What to do if you can’t pay your tax bill on time
With the cost of living soaring and invoices being paid late, freelancers could find themselves coming up short on not only their monthly bills but their upcoming tax bill. Here is a step-by-step guide on the best course of action to take if you think you will struggle to pay your tax bill in time
By Mike Parkes, tax expert at GoSimpleTax
Managing cashflow is one of the trickiest parts of being a freelancer. Whether you’re a sole trader or a limited company, when invoices are paid late it can cause major headaches.
As we approach the 31 January deadline for submitting your self-assessment tax return and making your payment, late payers and poor cash flow could cause you sizeable issues.
So, what can freelancers do if they can’t afford to pay their tax bill?
Firstly, don’t panic.
In an ideal world, you would have enough already set aside from your income throughout the year to pay your bill each January, but we all know the working world is far from ideal!
Some months you may simply not be able to afford to set a percentage of your income aside for tax, particularly in recent times when costs have risen. People may have seen their income start to slow because of an impending recession and may need to keep all their income in their current accounts for the time being.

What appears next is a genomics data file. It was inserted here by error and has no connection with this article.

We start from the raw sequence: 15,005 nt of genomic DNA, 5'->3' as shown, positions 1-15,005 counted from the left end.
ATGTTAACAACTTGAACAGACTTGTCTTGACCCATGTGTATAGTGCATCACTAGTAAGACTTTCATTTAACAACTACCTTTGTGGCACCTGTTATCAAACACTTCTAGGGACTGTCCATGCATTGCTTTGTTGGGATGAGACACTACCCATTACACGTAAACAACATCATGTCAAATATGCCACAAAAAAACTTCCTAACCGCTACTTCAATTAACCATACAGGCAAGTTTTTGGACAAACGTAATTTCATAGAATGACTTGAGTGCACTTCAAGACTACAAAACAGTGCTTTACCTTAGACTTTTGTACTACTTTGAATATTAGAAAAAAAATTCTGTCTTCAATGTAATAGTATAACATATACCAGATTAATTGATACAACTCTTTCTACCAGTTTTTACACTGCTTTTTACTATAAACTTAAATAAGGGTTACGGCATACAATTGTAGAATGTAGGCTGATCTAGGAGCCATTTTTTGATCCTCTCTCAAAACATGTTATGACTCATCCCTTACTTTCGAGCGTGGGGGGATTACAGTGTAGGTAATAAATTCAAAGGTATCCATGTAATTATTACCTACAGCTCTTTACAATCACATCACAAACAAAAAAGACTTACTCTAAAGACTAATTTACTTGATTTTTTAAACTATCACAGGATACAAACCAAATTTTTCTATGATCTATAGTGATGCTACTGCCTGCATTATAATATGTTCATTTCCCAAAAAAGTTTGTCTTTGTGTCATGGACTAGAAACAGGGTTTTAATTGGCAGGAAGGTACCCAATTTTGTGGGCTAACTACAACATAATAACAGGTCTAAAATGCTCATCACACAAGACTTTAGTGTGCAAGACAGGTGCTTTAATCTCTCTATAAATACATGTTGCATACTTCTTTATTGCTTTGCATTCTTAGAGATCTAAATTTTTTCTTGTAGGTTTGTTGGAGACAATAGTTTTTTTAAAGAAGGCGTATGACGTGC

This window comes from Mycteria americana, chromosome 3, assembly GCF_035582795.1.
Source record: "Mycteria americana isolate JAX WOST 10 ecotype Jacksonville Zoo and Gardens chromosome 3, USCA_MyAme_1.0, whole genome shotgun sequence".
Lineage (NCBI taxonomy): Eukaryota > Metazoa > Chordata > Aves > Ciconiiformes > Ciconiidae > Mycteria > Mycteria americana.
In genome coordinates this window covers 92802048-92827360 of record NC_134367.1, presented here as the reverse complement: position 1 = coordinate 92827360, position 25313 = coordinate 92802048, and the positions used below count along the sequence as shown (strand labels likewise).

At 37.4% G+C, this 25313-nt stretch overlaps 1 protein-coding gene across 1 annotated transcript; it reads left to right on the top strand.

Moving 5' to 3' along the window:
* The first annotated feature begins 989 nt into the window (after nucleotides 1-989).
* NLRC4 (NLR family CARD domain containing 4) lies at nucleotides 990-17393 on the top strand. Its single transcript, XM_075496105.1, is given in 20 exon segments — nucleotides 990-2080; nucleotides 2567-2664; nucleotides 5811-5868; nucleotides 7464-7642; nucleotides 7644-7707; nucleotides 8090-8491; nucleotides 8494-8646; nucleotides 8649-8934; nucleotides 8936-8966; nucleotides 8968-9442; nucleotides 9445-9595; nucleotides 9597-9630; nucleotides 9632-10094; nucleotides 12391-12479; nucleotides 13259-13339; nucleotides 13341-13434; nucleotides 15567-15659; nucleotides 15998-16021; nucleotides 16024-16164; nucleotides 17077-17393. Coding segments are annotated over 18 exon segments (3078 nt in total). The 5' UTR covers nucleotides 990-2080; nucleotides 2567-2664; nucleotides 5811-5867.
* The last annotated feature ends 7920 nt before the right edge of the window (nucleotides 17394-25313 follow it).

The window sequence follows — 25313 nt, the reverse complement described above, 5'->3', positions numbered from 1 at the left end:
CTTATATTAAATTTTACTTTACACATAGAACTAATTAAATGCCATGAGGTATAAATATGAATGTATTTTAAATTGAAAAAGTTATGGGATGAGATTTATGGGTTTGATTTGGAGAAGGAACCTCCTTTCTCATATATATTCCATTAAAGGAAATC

So, if there’s not enough cash set aside for your tax payment in January, this is what you need to do:
- Act quickly
Do not bury your head in the sand. Complete your return as soon as possible so you know exactly how much it is that you owe.
If you cannot make the payment, get in touch with HMRC as soon as you can. In most instances they will help you set up a payment plan – called a ‘Time to Pay’ arrangement. These plans can be put in place for tax bills of less than £30,000 which you plan to pay off in less than 12 months.
- Make a plan to pay
You will need to ensure you set aside money each month to pay off your debt but also to pay for next year’s bill. Around 25% of your profits is about right for most people to ensure you have ample savings to cover your bill.
If you have savings or assets, HMRC will expect you to sell these to cover your debt.
- Set up a digital tracker
There is software available that can allow you to input your income and expenditure as you go so that you can have eyes on your expected tax bill throughout the year. This can be incredibly useful for budgeting, so you can put away exactly what you need. You may not need to save a full 25% each month, which can be very helpful when times are hard.
If you’re worried about your pending tax bill, it pays to be proactive. Sort out your tax return as soon as you can and work out exactly what you can afford to pay. The good news is that any payment plans with HMRC will not impact your credit score, because you don’t owe money on unpaid credit.